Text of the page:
In 2011, former President Obama issued the first-ever Presidential Proclamation designating October as National Substance Abuse Prevention Month. This is meant to be a month to raise awareness of the various health effects substance abuse causes the individual, families, and communities. It is also a time to remember those who lost their lives to substance abuse, recognize those in recovery, and those who are continuing to support them. When someone battles with any type of addiction, it can wreak havoc on their lives and everyone around them. We need to try to understand the struggles and help get anyone not already in recovery, to find their way to the road to recovery.
Studies have indicated individuals who start smoking, drinking, or using other drugs have a greater likelihood of addiction. Unfortunately, those who began using addictive substances before they were 15 years old are about seven times more likely to develop a substance abuse problem than those that delay their first use until at least 21 years old or older. Each year substance abuse is delayed during their adolescent brain development, and their risk of addiction and substance abuse decreases.
The National Center for Drug Abuse Statistics suggests slightly more than 60% of Americans have abused a type of drug during the past month. This includes illegal and pharmaceutical drugs but also includes tobacco and alcohol. Pew Research Center, which is an indirect viewpoint has reported that 46% of American adults have a close relationship with someone who is or has suffered from addiction, some may not even know someone they are close to is dealing with an addiction. It is sad and unfortunate, but this is a common and VERY real problem in the United States.
As I have already mentioned, substance abuse tends to start with the youth and younger adults. Over 12.5% of our adolescent population has used illegal substances during the past year. It is crucial to help the youth understand the importance of avoiding drugs, as this can prevent them from further issues when they are adults.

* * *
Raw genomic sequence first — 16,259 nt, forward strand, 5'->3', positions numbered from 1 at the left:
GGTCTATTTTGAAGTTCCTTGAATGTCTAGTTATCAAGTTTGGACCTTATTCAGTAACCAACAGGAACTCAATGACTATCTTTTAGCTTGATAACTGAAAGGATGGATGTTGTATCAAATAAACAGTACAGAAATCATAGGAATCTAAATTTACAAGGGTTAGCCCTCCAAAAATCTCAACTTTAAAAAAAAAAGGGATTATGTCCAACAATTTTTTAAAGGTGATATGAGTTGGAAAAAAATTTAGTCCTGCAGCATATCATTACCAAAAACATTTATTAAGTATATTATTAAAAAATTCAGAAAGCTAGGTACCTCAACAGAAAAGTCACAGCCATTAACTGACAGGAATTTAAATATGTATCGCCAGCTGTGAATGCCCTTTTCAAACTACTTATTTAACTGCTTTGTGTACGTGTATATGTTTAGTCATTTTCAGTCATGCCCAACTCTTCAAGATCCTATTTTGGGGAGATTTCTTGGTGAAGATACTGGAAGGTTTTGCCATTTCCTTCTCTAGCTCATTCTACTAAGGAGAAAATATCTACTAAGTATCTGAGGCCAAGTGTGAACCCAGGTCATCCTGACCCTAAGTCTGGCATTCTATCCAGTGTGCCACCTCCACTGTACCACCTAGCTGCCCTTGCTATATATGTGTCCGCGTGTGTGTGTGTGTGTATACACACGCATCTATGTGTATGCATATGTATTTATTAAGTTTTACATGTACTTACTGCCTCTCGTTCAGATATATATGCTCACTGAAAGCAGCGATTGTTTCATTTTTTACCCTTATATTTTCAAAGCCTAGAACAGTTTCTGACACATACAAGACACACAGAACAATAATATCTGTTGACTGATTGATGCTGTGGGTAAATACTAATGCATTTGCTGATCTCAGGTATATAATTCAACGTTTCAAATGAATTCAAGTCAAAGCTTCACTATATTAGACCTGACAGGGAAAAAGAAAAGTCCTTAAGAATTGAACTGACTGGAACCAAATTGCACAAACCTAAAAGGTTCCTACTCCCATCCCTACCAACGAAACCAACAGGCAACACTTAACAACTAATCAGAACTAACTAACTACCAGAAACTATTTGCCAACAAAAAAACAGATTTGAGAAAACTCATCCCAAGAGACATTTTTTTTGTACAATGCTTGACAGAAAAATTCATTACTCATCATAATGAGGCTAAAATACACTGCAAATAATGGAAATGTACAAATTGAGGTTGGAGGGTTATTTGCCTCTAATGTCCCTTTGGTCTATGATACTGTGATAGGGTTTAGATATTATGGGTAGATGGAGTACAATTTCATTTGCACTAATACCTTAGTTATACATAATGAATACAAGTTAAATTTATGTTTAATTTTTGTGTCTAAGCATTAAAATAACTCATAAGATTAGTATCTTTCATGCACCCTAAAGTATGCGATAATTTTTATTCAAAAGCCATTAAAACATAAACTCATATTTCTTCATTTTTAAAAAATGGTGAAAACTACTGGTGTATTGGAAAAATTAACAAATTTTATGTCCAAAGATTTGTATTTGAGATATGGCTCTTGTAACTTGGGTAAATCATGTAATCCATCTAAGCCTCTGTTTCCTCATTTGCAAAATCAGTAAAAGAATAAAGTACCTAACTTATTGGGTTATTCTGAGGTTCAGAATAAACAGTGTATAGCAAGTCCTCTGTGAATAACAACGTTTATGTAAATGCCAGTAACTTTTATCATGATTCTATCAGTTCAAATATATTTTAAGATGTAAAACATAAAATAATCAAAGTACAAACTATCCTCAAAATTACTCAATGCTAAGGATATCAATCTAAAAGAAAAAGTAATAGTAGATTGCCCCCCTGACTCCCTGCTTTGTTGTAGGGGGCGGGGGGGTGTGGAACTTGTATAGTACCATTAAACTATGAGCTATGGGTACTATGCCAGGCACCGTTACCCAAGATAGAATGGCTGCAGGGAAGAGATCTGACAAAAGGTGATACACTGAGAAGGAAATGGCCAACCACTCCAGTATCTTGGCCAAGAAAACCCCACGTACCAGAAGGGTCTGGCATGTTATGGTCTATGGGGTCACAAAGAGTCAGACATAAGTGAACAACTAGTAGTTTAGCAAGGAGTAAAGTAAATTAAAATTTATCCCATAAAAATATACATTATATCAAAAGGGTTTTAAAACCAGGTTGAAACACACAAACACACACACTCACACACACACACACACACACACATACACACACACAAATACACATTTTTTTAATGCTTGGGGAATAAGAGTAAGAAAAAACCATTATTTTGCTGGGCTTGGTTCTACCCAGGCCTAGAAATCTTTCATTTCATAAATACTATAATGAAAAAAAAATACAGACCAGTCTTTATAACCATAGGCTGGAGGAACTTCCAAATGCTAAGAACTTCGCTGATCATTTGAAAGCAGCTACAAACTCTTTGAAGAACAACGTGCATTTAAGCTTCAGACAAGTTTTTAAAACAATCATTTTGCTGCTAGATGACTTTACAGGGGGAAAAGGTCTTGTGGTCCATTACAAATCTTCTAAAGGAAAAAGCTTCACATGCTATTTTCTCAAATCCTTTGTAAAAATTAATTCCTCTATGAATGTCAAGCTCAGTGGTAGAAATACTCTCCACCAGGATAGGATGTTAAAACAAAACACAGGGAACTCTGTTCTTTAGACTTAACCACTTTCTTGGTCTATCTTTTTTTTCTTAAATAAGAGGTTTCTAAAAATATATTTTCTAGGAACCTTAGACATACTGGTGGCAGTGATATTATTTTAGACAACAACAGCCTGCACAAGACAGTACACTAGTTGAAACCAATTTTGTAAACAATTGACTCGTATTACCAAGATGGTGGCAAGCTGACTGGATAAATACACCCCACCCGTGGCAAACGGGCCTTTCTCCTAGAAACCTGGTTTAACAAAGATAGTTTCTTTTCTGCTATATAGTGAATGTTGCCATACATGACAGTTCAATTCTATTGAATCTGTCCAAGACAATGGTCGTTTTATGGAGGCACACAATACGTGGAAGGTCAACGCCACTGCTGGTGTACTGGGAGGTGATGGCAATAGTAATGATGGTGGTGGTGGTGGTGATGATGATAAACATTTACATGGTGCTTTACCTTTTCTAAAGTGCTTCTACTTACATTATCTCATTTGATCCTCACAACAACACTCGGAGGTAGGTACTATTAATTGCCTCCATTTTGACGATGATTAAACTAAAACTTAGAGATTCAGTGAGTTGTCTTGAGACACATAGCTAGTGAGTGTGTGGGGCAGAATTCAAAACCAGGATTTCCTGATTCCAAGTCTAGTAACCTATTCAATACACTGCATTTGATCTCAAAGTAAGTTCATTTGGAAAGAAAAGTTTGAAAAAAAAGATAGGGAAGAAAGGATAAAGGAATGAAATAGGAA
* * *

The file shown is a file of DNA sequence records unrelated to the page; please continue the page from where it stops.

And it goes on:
Substance abuse is a known issue in the world, but in the United States statistics show that you or someone you care about has fallen victim to the addiction epidemic. Addiction can be a dark and lonely place for the person suffering from the addiction and in turn be painful for their family. This can cause many to feel powerless to discover a resolution and treatment.
Sadly, there have been countless celebrities and musicians the youth view as role models that fell into the addiction trap and lost their lives because of their addiction. Highly successful individuals such as Chester Bennington from Linkin Park and Chris Cornell from SouthGarden and Audioslave are just a couple of examples. So many become addicted to various types of drugs because they are self-medicating due to mental health issues, previous traumas they want to forget, negative home environments, or various other stressors.
The number of overdose deaths continues to increase each year. The CDC estimated in 2021, more than 107,000 died from a drug overdose, with 75% of these deaths involving opioids. Sadly, the number of overdose deaths increased to 109,000 as of March 2022. The vast majority of these deaths were due to synthetic opioids, which include fentanyl and stimulants such as cocaine and methamphetamine.
It is important to keep yourself educated on the signs of addiction. Understanding signs can help you to identify the behaviors and help the person suffering from addiction sooner rather than later when it may be too late.
*Increased aggression or irritability
*Changes in attitude or personality
*Abnormal messages on social media
*Drastic changes in habits and or priorities
*Bloodshot or glazed eyes
*Dilated or constricted pupils
*Abrupt weight changes
*Sleeping too much or too little
*Poor physical coordination
*Unusual body odor
Communicating with someone that is battling addiction can be complicated. Of course, each person is unique and may need different strategies than those that I am sharing with you. Regardless of the way you discuss the issue, all people need love, support, and compassion. The following are some strategies that you may find helpful.